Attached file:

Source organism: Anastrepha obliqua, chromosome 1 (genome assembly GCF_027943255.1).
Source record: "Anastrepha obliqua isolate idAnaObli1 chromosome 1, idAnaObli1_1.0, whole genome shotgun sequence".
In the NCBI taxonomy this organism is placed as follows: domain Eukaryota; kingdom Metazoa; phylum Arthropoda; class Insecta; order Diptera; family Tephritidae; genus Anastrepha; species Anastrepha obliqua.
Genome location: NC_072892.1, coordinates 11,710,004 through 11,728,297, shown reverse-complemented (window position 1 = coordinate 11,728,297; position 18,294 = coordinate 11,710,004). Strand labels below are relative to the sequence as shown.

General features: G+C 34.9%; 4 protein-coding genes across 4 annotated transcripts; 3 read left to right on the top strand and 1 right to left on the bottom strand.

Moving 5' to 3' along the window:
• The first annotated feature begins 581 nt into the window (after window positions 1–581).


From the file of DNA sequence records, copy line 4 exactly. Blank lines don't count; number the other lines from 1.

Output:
Genome location: NC_072892.1, coordinates 11,710,004 through 11,728,297, shown reverse-complemented (window position 1 = coordinate 11,728,297; position 18,294 = coordinate 11,710,004). Strand labels below are relative to the sequence as shown.